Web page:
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For much of my childhood, I remember being looked to for advice, both by my peers, and by adults. In adulthood, this trend continued. With all my clients, I found myself serving a role of guidance and leadership as much as instructor and teacher. Eventually, I came to accept the blend of qualities that the profession required. My clients would ask me questions. Not about exercise, but about life. They’d want my opinions on what they should. They’d trust that I’d listen to them. They’d tell me they were getting rid of their therapist and deciding to see me more days a week. Mind you, my role was to change these people’s physical health through exercise. But it was obvious to me that separating physical health from mental health, that separating physicality from mentality, You cannot do it. How you live and What you are and who you you believe yourself to be, they all are interconnected. Your health is reflective of your mentality towards your body. Your mentality is reflective of the body it sees in the mirror and the beliefs it has about it.

 

Or Anywhere else for that matter

It has seemed to me more and more as I’ve gotten older that a Man’s relationship with femininity is the test of his whole reality. Not that femininity IS his reality, but its a test of it (and it does make up half of it as well)

The following is a guest post by a young reader of mine, Mr. Peter of Rise and Claim. I admired this young sir’s initiative in contacting me and having an article already prepared that was of publishable quality on a useful topic. Peter maintains a twitter account and email list as well. He has the qualities I like to see in young people; bold, a learner, and cultivating his own personal brand.  

As its the new year, I am sure some of you are going to be considering that this is the year you want to get fit, get into shape, start working out, make the gym a habit, and so on and so forth. If you are are considering hiring a personal trainer, you want to make an informed decision. I’ve been a personal trainer since 2010, and I will readily say that most personal trainers are abject garbage. 80% of them are barely useful idiots, and to say that hiring them would be a waste of time is an understatement. I’ve known hundreds of personal trainers, and ratio of useless to useful is about 80/20 (Pareto Distribution). To avoid hiring someone incompetent, read through my recommendations below. What To Look For In A Personal Trainer1. Assessment + Intake Interview-A qualified trainer should ALWAYS have an interview process where they sit and TALK to you before they spit back a program/plan. A trainer that is immediately prescriptive in saying “do this” before they know anything about you is not someone you want to work with. Following an interview, there should be an assessment (this may be done at the same time). This is not a “workout”, this is a physical screen where they’ll take you through the basic movement patterns, see how you move, how you respond to coaching, and then be able to give you feedback and direction on what your major needs are, and what a preliminary plan would look like relative to your particular goalIf someone immediately wants to give you a “workout” they don’t what the fuck they are doing. Thats a tell-tale commercial gym tactic and indicates they don’t know anything about training and are inexperienced. 2. Experience- Pragmatic reality, the person who has been practicing for 5 years is likely to be infinitely more skilled than a total beginner. I’d suggest finding a trainer whose been training for at least 5 years. While an occasional rookie MIGHT be good, training is truly an applied science career that takes MANY hours of experience just to be competent at3. Personal Fitness-The more fit and impressive the trainer is, the more qualified they are likely to be. People can scream and shout and argue about this, but Ive never heard a coherent argument against this. If someone is truly educated, qualified, experienced, and a “master of their craft” with the human body, why should they not PHYSICALLY be a representation of their knowledge? Now, to be fair, this does not mean that a trainer must be 275 and look like a pro bodybuilder. But they should look pretty damn good in a tank top and be at a respectable of size, strength, and conditioning relative to their frame, guy or girl. 4. A Training Philosophy-This does not meant they need to have written a book, have articles, etc, but simply that they should be able to clearly explain their personal methodology to how they assess, train, and progress people. This should be easy to understand, devoid of fluffy sounding jargon, and be relatable to what your personal goals are 5. They read books-Ask them what their major influences are with education and any mentors they’ve had/people they’ve learned from. Im fully aware that their answers probably wont mean anything to you, but its the REACTION you want to pay attention to. If they are entirely caught off guard and cannot recommend any reading, can’t recall reading themselves, and cannot name ANYONE that could be considered an influence on their training, do not train with them. The best trainers are always constantly looking to improve their skillsets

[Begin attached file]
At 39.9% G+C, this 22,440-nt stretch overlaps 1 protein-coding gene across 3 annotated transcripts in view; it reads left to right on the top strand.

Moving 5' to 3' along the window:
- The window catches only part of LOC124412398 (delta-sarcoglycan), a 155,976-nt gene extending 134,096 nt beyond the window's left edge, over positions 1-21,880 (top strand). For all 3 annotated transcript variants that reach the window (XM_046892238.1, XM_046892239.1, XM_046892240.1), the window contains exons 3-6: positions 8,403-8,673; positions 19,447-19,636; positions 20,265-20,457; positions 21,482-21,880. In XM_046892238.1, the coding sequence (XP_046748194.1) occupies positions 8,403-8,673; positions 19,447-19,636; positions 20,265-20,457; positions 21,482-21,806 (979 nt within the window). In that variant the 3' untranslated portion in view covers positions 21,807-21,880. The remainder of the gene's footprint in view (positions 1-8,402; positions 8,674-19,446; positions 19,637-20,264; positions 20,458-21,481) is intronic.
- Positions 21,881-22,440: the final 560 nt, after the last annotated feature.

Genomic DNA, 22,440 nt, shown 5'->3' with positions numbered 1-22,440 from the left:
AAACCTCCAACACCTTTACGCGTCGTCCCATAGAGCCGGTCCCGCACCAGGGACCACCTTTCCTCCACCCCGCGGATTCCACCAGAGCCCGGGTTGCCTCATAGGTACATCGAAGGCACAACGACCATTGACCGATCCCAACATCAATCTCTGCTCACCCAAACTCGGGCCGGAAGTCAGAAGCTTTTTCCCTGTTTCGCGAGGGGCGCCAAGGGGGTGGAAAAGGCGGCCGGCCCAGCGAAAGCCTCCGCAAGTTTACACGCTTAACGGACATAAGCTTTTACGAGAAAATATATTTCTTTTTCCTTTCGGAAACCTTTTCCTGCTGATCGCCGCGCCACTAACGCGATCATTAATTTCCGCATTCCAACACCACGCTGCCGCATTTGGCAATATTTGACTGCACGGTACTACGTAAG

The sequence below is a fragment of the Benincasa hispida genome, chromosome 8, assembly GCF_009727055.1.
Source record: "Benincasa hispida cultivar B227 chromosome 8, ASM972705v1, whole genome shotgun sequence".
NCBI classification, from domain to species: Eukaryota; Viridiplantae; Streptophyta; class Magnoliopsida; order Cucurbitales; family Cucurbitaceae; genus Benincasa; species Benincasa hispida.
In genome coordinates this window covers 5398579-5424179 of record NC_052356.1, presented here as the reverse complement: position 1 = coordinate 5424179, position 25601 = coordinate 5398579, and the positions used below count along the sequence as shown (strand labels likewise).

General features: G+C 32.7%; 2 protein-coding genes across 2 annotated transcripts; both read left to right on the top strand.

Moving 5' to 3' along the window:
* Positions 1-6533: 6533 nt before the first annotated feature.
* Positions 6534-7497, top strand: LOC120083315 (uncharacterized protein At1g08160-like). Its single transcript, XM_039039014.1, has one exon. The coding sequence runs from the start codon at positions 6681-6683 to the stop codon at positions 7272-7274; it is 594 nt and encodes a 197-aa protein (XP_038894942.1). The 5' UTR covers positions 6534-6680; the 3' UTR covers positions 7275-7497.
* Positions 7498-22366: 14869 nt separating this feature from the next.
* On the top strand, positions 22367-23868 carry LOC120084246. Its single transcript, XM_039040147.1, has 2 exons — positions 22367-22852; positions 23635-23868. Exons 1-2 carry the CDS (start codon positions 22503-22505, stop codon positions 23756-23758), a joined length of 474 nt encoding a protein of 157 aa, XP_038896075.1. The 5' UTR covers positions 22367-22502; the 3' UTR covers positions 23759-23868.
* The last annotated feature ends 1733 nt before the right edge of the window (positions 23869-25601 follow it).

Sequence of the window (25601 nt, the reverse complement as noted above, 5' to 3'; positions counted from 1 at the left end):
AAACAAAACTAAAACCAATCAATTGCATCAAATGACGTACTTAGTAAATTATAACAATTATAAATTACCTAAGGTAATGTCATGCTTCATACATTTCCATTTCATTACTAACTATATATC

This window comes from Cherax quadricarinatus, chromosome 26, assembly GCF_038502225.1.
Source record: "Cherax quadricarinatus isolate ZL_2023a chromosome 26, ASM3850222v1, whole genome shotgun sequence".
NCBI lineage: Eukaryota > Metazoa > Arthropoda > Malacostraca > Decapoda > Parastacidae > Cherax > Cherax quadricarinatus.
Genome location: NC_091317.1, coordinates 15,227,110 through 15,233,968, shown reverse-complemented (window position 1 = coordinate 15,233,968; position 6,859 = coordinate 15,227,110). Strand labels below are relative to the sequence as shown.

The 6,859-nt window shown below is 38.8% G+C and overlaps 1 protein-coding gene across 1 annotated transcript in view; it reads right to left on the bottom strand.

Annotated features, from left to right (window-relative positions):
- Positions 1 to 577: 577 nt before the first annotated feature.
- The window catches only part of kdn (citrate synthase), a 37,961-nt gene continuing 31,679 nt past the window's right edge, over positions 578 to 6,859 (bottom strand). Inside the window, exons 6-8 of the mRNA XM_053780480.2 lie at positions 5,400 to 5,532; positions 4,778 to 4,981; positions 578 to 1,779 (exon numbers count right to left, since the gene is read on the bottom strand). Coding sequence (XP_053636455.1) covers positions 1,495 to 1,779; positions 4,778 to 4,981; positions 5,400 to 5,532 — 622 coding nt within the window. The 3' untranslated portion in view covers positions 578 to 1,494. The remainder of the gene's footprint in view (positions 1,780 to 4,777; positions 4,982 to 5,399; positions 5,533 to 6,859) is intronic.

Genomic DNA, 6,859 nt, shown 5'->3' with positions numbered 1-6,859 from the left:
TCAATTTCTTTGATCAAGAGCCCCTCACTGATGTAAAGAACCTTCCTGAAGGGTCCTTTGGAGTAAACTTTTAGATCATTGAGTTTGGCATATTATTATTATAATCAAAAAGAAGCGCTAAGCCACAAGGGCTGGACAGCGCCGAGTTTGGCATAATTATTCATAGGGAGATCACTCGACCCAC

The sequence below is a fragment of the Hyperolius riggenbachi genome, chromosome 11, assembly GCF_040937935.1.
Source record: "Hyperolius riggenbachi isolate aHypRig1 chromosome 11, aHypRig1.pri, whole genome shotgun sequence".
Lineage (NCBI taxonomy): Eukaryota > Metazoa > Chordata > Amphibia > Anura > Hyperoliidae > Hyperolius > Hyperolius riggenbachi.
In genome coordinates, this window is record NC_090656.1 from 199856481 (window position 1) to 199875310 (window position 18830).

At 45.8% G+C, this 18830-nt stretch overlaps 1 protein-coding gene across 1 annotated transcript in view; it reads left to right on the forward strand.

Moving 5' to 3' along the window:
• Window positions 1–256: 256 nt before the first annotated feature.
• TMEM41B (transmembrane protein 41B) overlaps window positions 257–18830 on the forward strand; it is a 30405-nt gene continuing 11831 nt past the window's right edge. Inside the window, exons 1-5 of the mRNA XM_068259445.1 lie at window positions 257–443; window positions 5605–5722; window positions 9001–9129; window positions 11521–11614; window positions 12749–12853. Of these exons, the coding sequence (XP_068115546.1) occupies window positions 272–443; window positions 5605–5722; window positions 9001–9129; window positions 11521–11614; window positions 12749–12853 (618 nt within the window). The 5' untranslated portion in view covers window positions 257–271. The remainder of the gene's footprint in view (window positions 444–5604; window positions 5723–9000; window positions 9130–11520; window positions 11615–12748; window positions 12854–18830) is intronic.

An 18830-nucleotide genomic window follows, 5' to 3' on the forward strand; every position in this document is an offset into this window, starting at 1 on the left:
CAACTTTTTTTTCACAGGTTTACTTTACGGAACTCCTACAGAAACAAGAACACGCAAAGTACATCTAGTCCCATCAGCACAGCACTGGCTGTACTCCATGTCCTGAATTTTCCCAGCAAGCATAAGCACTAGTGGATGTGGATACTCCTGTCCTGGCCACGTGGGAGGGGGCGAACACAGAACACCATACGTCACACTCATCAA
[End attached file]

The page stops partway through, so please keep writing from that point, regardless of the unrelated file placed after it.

Fair warning this article is 3700+ words, read at your leisure, I cover A LOT with this